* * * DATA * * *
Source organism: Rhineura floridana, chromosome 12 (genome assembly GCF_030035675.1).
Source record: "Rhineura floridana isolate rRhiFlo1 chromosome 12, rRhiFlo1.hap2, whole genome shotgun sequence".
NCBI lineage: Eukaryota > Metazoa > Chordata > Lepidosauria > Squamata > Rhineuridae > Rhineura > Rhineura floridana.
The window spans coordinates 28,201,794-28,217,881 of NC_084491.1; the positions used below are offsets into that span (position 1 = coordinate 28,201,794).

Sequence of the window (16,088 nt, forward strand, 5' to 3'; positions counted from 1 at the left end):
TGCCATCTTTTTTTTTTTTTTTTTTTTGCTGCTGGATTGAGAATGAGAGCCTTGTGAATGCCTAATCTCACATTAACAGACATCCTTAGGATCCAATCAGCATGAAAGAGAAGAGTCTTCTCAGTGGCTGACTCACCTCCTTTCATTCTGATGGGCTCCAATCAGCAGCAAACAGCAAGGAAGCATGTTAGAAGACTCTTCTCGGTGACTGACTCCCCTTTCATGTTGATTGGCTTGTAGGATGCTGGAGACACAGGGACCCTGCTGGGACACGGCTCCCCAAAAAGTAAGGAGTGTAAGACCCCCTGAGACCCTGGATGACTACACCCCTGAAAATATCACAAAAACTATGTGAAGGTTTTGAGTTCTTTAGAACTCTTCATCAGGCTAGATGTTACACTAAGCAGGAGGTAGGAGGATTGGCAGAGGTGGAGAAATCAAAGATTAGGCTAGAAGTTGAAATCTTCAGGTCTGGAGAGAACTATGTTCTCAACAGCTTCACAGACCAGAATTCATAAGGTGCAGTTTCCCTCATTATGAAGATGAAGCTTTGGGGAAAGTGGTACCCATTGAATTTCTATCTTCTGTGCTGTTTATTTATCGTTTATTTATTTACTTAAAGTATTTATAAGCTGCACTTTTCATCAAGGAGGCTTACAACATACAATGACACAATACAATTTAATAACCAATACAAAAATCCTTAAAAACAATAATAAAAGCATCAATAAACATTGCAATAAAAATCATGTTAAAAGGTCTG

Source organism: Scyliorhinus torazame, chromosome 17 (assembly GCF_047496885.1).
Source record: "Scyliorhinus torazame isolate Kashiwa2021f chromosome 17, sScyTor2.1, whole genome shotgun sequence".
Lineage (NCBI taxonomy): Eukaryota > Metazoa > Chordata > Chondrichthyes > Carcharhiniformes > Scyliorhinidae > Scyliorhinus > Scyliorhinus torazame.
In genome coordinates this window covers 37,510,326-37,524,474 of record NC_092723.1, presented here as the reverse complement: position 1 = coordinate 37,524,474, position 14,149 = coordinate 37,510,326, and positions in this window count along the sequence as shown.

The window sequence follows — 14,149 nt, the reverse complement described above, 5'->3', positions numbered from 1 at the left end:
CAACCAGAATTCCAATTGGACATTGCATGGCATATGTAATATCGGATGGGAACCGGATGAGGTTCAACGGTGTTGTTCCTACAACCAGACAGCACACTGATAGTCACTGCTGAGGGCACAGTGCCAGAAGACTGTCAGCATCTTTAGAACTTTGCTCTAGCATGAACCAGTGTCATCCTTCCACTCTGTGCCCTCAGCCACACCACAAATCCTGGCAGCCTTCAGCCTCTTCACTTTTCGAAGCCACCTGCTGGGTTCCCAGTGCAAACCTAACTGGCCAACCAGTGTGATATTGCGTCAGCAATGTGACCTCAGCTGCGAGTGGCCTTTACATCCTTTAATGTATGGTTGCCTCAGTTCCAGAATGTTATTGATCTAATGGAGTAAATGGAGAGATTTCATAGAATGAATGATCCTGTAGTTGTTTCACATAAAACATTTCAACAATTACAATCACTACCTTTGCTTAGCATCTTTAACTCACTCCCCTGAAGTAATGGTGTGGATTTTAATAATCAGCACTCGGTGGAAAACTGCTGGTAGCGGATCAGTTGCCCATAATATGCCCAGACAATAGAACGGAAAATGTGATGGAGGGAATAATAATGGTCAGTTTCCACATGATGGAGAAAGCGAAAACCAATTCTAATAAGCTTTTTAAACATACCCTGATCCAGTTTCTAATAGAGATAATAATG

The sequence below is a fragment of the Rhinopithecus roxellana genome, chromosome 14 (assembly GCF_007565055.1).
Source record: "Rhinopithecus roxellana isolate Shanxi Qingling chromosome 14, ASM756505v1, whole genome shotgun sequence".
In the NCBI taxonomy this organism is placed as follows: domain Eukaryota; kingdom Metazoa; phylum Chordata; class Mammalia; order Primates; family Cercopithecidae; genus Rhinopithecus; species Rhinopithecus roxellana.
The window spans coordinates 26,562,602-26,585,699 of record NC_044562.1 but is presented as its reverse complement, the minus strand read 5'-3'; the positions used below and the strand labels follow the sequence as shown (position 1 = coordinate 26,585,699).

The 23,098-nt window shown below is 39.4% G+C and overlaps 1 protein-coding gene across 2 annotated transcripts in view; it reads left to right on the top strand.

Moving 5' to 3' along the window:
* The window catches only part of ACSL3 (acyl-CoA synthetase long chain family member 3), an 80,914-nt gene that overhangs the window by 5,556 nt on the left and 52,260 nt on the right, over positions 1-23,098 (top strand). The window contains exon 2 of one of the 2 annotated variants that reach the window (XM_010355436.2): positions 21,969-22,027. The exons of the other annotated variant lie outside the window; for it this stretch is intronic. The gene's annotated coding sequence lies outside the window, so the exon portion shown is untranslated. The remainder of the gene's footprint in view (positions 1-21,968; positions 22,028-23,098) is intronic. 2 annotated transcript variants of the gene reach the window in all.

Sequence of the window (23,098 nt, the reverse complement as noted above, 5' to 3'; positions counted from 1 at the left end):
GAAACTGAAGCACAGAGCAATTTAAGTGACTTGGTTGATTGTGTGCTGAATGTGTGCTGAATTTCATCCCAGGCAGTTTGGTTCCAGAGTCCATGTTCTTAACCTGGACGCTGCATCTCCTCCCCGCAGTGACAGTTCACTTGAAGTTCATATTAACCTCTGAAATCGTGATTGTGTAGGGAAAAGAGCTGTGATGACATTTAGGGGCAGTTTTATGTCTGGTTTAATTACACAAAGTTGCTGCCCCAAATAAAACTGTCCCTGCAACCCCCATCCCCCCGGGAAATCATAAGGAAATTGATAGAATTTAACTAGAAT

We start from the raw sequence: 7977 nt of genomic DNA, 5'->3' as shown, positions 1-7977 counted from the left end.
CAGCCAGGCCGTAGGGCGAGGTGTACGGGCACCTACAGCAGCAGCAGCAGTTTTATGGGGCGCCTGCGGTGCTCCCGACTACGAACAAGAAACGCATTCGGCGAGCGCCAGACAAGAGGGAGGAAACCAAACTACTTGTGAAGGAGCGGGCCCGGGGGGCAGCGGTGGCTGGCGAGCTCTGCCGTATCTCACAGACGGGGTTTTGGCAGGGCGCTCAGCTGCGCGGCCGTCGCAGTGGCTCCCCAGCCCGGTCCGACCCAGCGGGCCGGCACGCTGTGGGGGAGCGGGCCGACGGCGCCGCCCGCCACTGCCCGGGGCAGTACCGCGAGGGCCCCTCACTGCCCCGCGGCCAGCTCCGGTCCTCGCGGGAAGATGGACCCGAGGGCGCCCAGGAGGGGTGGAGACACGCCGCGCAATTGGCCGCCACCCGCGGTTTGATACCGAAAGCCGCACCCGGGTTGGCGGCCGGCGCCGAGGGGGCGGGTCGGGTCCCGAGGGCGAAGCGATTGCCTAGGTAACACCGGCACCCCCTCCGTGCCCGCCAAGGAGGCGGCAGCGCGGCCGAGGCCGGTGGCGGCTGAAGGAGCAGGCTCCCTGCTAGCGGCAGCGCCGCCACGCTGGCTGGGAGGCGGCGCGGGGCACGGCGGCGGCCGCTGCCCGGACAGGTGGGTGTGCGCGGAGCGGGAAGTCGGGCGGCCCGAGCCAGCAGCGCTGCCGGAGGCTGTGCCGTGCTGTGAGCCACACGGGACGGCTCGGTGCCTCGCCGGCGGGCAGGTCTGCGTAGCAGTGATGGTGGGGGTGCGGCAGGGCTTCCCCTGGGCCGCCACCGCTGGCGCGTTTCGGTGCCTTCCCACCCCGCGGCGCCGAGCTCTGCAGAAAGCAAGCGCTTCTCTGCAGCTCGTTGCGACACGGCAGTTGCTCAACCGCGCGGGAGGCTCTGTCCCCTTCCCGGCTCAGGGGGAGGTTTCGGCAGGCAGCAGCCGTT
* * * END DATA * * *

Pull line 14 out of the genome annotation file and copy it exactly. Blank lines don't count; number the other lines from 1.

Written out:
Source record: "Rhinopithecus roxellana isolate Shanxi Qingling chromosome 14, ASM756505v1, whole genome shotgun sequence".